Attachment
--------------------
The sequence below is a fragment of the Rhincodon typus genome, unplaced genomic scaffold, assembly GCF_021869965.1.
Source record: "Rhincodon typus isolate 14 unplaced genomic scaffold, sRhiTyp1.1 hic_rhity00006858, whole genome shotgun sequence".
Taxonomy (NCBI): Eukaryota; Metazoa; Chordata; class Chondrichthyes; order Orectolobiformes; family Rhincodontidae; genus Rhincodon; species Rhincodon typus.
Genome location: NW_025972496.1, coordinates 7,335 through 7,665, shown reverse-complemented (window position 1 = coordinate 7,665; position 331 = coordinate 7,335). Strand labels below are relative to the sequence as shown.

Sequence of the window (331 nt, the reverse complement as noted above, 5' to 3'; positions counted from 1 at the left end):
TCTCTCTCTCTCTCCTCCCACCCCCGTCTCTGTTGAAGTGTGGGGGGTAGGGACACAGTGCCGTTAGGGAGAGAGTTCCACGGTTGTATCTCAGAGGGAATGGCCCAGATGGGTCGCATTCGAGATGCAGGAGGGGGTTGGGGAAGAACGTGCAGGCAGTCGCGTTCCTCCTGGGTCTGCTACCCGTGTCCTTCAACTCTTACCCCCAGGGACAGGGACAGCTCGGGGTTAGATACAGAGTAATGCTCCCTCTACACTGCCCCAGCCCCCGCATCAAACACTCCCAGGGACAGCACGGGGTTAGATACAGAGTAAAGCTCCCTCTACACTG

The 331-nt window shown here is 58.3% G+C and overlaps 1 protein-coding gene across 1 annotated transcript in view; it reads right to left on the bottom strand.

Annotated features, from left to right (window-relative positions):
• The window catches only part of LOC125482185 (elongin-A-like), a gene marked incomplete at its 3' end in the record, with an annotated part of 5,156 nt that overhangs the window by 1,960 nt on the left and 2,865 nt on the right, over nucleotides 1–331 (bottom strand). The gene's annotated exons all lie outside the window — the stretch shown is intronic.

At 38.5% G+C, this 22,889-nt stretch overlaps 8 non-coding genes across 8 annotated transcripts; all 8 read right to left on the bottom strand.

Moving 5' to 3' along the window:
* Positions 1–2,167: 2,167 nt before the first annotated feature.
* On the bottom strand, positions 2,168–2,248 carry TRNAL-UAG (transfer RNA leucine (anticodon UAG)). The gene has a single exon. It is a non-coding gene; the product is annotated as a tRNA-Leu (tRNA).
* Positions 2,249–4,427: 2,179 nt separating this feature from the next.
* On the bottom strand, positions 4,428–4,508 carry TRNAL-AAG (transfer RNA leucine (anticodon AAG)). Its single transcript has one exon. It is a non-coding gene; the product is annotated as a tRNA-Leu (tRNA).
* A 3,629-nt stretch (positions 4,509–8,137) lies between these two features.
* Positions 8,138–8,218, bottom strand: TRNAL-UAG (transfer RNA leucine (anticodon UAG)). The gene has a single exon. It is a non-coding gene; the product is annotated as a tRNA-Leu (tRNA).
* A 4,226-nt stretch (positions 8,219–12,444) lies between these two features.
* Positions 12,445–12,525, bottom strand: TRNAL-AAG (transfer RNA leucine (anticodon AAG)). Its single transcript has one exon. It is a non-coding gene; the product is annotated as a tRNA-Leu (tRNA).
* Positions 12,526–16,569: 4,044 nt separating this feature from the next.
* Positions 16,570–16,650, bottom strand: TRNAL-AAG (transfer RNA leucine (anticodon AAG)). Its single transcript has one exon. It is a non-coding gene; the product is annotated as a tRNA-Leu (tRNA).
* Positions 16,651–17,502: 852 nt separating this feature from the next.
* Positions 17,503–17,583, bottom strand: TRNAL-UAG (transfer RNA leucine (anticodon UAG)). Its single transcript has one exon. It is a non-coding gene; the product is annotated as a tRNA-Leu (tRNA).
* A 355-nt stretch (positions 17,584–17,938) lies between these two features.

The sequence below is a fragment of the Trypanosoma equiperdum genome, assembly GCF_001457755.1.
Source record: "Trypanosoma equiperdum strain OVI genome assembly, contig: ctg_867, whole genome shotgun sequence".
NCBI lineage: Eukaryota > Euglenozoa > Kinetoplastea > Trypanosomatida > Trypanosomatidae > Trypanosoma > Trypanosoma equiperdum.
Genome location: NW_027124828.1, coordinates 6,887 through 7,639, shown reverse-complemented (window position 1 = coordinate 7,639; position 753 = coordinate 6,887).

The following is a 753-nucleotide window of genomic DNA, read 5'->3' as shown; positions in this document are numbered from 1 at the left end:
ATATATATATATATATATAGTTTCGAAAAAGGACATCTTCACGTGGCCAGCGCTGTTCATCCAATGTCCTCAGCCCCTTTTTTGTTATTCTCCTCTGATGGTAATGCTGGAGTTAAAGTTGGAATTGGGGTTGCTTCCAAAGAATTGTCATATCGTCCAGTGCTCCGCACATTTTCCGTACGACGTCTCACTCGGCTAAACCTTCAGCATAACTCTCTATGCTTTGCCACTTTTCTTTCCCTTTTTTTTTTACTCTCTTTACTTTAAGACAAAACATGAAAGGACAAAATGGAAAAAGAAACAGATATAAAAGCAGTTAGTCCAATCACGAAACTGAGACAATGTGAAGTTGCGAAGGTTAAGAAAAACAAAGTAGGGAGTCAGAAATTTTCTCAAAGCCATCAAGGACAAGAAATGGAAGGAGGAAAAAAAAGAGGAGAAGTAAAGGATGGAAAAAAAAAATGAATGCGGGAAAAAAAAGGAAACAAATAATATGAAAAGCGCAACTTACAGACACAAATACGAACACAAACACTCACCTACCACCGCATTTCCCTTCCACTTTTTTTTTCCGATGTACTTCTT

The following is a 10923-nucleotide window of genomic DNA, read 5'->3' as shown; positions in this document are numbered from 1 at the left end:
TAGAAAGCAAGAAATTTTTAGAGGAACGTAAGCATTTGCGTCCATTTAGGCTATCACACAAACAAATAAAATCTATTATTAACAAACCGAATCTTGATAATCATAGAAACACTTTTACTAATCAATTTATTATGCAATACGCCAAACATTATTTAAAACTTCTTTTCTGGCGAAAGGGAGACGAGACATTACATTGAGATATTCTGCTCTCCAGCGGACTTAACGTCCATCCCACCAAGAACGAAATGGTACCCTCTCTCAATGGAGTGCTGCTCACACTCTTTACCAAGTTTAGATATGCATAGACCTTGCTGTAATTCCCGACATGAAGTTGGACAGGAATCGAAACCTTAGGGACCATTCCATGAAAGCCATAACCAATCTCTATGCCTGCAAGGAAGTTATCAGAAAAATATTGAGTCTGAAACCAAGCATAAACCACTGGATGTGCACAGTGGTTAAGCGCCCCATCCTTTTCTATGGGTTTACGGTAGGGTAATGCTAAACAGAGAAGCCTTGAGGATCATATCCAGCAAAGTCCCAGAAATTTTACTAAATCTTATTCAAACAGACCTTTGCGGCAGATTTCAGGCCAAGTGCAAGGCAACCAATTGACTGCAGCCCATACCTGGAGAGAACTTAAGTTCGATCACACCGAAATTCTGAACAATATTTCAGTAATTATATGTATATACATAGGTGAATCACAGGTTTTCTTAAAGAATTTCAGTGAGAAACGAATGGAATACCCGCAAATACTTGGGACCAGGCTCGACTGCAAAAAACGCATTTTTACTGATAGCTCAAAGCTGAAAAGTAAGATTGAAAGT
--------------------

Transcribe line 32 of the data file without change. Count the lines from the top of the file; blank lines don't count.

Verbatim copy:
TAGAAAGCAAGAAATTTTTAGAGGAACGTAAGCATTTGCGTCCATTTAGGCTATCACACAAACAAATAAAATCTATTATTAACAAACCGAATCTTGATAATCATAGAAACACTTTTACTAATCAATTTATTATGCAATACGCCAAACATTATTTAAAACTTCTTTTCTGGCGAAAGGGAGACGAGACATTACATTGAGATATTCTGCTCTCCAGCGGACTTAACGTCCATCCCACCAAGAACGAAATGGTACCCTCTCTCAATGGAGTGCTGCTCACACTCTTTACCAAGTTTAGATATGCATAGACCTTGCTGTAATTCCCGACATGAAGTTGGACAGGAATCGAAACCTTAGGGACCATTCCATGAAAGCCATAACCAATCTCTATGCCTGCAAGGAAGTTATCAGAAAAATATTGAGTCTGAAACCAAGCATAAACCACTGGATGTGCACAGTGGTTAAGCGCCCCATCCTTTTCTATGGGTTTACGGTAGGGTAATGCTAAACAGAGAAGCCTTGAGGATCATATCCAGCAAAGTCCCAGAAATTTTACTAAATCTTATTCAAACAGACCTTTGCGGCAGATTTCAGGCCAAGTGCAAGGCAACCAATTGACTGCAGCCCATACCTGGAGAGAACTTAAGTTCGATCACACCGAAATTCTGAACAATATTTCAGTAATTATATGTATATACATAGGTGAATCACAGGTTTTCTTAAAGAATTTCAGTGAGAAACGAATGGAATACCCGCAAATACTTGGGACCAGGCTCGACTGCAAAAAACGCATTTTTACTGATAGCTCAAAGCTGAAAAGTAAGATTGAAAGT